• Mick Jones (1944). Rock musician with Spooky Tooth andForeigner).

  • Pete Quaife (1943). Rock musician with The Kinks (“You Really Got Me”, “Waterloo Sunset”, Village Green Preservation Society).

  • Mike Pinder (1941). Rock keyboardist with the Moody Blues (1967’s Days of Future Passed).

  • Scotty Moore (1931). American early-rock guitarist in Elvis Presley’s backing band, the Blue Moon Boys. Born Winfield Scott Moore III.

  • Anna Russell (1911). Singer.

  • Oscar Levant (1906). American composer and pianist. Died 8/14/1972.

    DEC. 28

  • John Legend (1978)

  • Alex Chilton (1950). American rock singer/musician with the Box Tops (“The Letter”) and Big Star (1972’s #1 Record, 1974’s Radio City, 1978’s Third/Sister Lovers). Died 3/17/2010.

  • Hugh McDonald (1950). American touring bassist with Bon Jovi since 1995.

  • Edgar Winter (1946). American musician with the Edgar Winter Group.

  • Charles Neville (The Neville Brothers) (1938)

  • Dorsey Burnette (1932). American musician (“Tall Oak Tree”). Died 8/19/1979.

  • Johnny Otis (1921). American musician (“Willie and the Hand Jive”), bandleader, and record producer. Has been called “The Godfather of Rhythm & Blues”.

  • Roebuck “Pops” Staples (1915). American R&B singer and guitarist with the Staple Singers. Died 12/19/2000.

  • Earl “Fatha” Hines (1903). American jazz pianist. Died 4/22/1983.

  • Roger Sessions (1896). Composer.

  • Giuseppe Sarti (1729). Composer.

    DEC. 29

  • Glen Phillips (Toad The Wet Sprocket) (1970)

  • Yvonne Elliman (1951). American singer (“If I Can’t Have You”).

  • Marianne Faithfull (1946). English singer (“As Tears Go By”).

  • Rick Danko (1942). Canadian rock bassist and singer with The Band. Died 12/10/1999.

  • Ray Thomas (1941). Musician with the Moody Blues (1967’s Days of Future Passed).

  • Johnny Otis (1921). American musician (“Willie and the Hand Jive”). Born John Veliotes.

  • Pablo Casals (1876). Spanish cellist. Died 10/22/1973.

  • Frank C. Stanley (1868). American bass-baritone singer, stage performer, and banjoist. Born William Stanley Grinsted. Died 12/12/1910.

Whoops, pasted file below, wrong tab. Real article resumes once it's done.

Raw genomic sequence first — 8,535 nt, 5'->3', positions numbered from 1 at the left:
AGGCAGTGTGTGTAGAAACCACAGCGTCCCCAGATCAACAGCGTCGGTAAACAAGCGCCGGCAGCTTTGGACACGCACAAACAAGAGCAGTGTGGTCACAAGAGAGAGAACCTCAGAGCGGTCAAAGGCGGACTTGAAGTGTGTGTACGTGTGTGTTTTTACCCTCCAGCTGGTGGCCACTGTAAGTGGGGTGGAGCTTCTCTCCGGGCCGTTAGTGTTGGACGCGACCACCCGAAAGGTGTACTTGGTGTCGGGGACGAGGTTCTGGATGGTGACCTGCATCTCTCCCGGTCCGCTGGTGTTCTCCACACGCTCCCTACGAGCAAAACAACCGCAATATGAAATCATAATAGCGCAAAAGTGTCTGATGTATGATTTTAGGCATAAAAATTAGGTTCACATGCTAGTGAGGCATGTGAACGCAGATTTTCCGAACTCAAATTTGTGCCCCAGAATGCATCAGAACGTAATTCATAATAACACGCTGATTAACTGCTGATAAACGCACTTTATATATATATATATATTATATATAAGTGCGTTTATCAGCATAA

DEC. 30

  • Tyrese (1978)

  • Jay Kay (Jamiroquai) (1969)

  • Tracey Ullman (1959). English singer (“They Don’t Know”) and actress.

  • Jeff Lynne (1947). English rock singer and guitarist with Electric Light Orchestra (“Don’t Bring Me Down”) and member of supergroup Traveling Wilburys.

  • Patti Smith (1946). American singer/songwriter and poet (“Because the Night”, 1975’s Horses).

  • Davy Jones (1945). Musician with the Monkees (“I’m a Believer”).

  • Michael Nesmith (1942). American musician with The Monkees (“I’m a Believer”). Born Robert Michael Nesmith.

  • John Hartford (1937)

  • Paul Stookey (1937). Singer/songwriter.

  • Del Shannon (1934). American rock singer (“Runaway”) born Charles Weedon Westover. Died 2/8/1990.

  • Skeeter Davis (1931)

  • Bo Diddley (1928). American rock/blues singer/songwriter. Born Ellas Otha Bates; last name later changed to McDaniel. Died 6/2/2008.

  • Vincent Lopez (1895). American jazz bandleader. Died 9/20/1975.

    DEC. 31

  • Joe McIntyre (New Kids On The Block) (1972)

  • Scott Ian (1963). American heavy metal guitarist with Anthrax.

  • Paul Westerberg (1959). American alternative-rock singer/songwriter and rhythm guitarist with the Replacements (“I’ll Be You”, “Bastards of Young”).

  • George Thorogood (1952). Blues-rock singer (“Bad to the Bone”, “I Drink Alone”).

  • Tom Hamilton (1951). American rock bassist with Aerosmith (“Dream On”, “Walk This Way”, “I Don’t Want to Miss a Thing”, 1975’s Toys in the Attic, 1976’s Rocks, 1980’s Greatest Hits, 1987’s Permanent Vacation, 1989’s Pump, 1993’s Get a Grip).

  • Donna Summer (1948). American R&B/disco singer (“Hot Stuff”, “Bad Girls”, “On the Radio”).

  • Burton Cummings (1947). Canadian rock singer and keyboardist with the Guess Who.

  • John Denver (1943). Country singer (“Take Me Home, Country Roads”, “Rocky Mountain High”). Born Henry John Deutschendorf, Jr. Died 10/12/1997.

  • Andy Summers (1942). English new-wave rock guitarist with The Police (“Every Breath You Take”, “Roxanne”, 1983’s Synchronicity).

  • Odetta (1930)

  • Jule Styne (1905). British-American musical theater composer. Died 9/20/1994.

  • Nathan Milstein (1903). British violinist. Died 12/21/1992.

    This page last updated June 7, 2013.